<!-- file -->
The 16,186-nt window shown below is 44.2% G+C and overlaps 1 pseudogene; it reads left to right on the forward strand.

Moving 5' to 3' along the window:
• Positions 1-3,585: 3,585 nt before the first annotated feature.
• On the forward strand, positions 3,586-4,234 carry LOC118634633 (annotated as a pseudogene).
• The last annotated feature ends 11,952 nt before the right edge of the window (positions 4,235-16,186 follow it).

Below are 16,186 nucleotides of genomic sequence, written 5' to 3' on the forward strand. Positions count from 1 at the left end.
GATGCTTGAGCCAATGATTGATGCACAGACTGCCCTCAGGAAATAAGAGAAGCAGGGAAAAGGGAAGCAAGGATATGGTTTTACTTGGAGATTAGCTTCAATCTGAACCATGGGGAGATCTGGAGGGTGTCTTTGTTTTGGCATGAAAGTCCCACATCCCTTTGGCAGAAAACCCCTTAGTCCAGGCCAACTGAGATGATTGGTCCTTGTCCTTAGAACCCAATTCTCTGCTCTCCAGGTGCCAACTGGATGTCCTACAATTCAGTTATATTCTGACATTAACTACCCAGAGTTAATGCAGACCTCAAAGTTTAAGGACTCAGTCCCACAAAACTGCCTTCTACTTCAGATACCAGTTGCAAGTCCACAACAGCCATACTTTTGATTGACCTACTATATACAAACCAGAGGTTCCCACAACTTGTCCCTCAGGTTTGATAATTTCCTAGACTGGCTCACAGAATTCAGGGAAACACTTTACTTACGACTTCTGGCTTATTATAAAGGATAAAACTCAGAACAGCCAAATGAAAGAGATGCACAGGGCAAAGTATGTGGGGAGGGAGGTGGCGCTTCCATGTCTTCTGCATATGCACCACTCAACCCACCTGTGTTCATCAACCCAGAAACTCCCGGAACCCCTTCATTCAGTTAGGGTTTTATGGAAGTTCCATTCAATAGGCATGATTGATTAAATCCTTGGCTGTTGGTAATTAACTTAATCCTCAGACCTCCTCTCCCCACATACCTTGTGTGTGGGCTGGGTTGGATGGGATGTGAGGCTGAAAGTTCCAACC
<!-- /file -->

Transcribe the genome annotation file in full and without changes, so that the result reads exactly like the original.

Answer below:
The 16,186-nt window shown below is 44.2% G+C and overlaps 1 pseudogene; it reads left to right on the forward strand.

Moving 5' to 3' along the window:
• Positions 1-3,585: 3,585 nt before the first annotated feature.
• On the forward strand, positions 3,586-4,234 carry LOC118634633 (annotated as a pseudogene).
• The last annotated feature ends 11,952 nt before the right edge of the window (positions 4,235-16,186 follow it).

Below are 16,186 nucleotides of genomic sequence, written 5' to 3' on the forward strand. Positions count from 1 at the left end.
GATGCTTGAGCCAATGATTGATGCACAGACTGCCCTCAGGAAATAAGAGAAGCAGGGAAAAGGGAAGCAAGGATATGGTTTTACTTGGAGATTAGCTTCAATCTGAACCATGGGGAGATCTGGAGGGTGTCTTTGTTTTGGCATGAAAGTCCCACATCCCTTTGGCAGAAAACCCCTTAGTCCAGGCCAACTGAGATGATTGGTCCTTGTCCTTAGAACCCAATTCTCTGCTCTCCAGGTGCCAACTGGATGTCCTACAATTCAGTTATATTCTGACATTAACTACCCAGAGTTAATGCAGACCTCAAAGTTTAAGGACTCAGTCCCACAAAACTGCCTTCTACTTCAGATACCAGTTGCAAGTCCACAACAGCCATACTTTTGATTGACCTACTATATACAAACCAGAGGTTCCCACAACTTGTCCCTCAGGTTTGATAATTTCCTAGACTGGCTCACAGAATTCAGGGAAACACTTTACTTACGACTTCTGGCTTATTATAAAGGATAAAACTCAGAACAGCCAAATGAAAGAGATGCACAGGGCAAAGTATGTGGGGAGGGAGGTGGCGCTTCCATGTCTTCTGCATATGCACCACTCAACCCACCTGTGTTCATCAACCCAGAAACTCCCGGAACCCCTTCATTCAGTTAGGGTTTTATGGAAGTTCCATTCAATAGGCATGATTGATTAAATCCTTGGCTGTTGGTAATTAACTTAATCCTCAGACCTCCTCTCCCCACATACCTTGTGTGTGGGCTGGGTTGGATGGGATGTGAGGCTGAAAGTTCCAACC